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Geoscientists can also perform data analysis or laboratory analysis work related to their geographic or geological sampling and surveying work.

5. Urban Planner

Urban planners review land use policies and regulations. They can advise or confer with a range of public interest stakeholders and other public officials to review or propose goals, guidelines, or planning documents related to land use and public works.

Urban planners can also survey local and regional land use practices or population and vegetation densities. They can help evaluate and review public development projects or blueprints as well.

Geography Careers

Geography Careers

According to the Bureau of Labor Statistics, a geography degree could be a strategic step toward equipping yourself for one of many pathways in science, resource management, or urban and regional planning.

Careers Annual Median Salaries
Atmospheric Scientists $99,740
Geoscientists $93,580
Geographers $85,430
Hydrologists $84,040
Urban and Regional Planners $75,950
Environmental Scientists and Specialists $73,230
Cartographers and Photogrammetrists $68,380
Surveyors $65,590
Environmental Science and Protection Technicians $46,850
Surveying and Mapping Technicians $46,200

Careers for geography majors intersect with a range of related career pathways. A number of related careers require specialized training in order to qualify. Geography bachelors programs offer a number of specializations to help you tailor your program to your career goals.

How to Know If a Degree in Geography Is Right for You

Degree in Geography

If you decide to major in geography, you’ll probably find yourself taking courses that span an exceptionally broad range of knowledge and topics. Depending on your school’s program offerings, you might have a wide range of electives and concentrations to select for yourself as well.

Curriculum offerings for a geography major can cover a variety of topics, including:

  • Physical land features and environmental features
  • Environmental trends related to population and human development
  • Geographical information systems (GIS)
  • Statistical data analysis
  • Electronic and interactive mapping
  • Field survey methods and training
  • Resource conservation

You may also take specialty courses, such as hydrology, urban development, or population and migration studies. If you find the study of land maps, climate maps, political maps, and population maps interesting, a geography major may be a compelling choice to consider.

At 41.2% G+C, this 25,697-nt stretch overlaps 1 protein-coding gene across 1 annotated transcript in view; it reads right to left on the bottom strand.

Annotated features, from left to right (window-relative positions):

What Can I Do with a Geography Degree?

bachelors in geography

If you have been wondering what you can do with a geography degree, a bachelors in geography can help you pursue a range of opportunities. Professionals in the field may work as geographers, either as physical geographers or human geographers.

Geographers may work for private civil engineering firms or work on conservation and land use with government agencies. The majority of geographers work for the federal government.

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Today, geographers can work as researchers, consultants, or even teachers in high school or college. They can also use mapping tools for environmental research or for urban and regional planning tasks.

Those with a background in geography may go on to acquire skills and training for related careers. Specialized careers can include environmental specialist, geoscientist, hydrologist, cartographer, and urban planner.

Why Study Geography?

Why Study Geography

In a world where natural geography and human activity have so many interacting dynamics, the study of geography might be uniquely important. Challenges such as climate change, overpopulation, and resource depletion require global action.

You might want to study geography so you can teach the next generation about the world we inhabit. Your teaching could involve climate zones, culture groups, political boundaries, and important land formations.

Studying advanced data information and mapping methods could also open pathways to important roles in civil engineering, land management, urban planning, or environmental monitoring and protection work.

In short, studying geography could help you become a well-informed global citizen while opening doors to meaningful professional possibilities.

What Jobs Can You Get with a Geography Degree?

Geography Degree jobs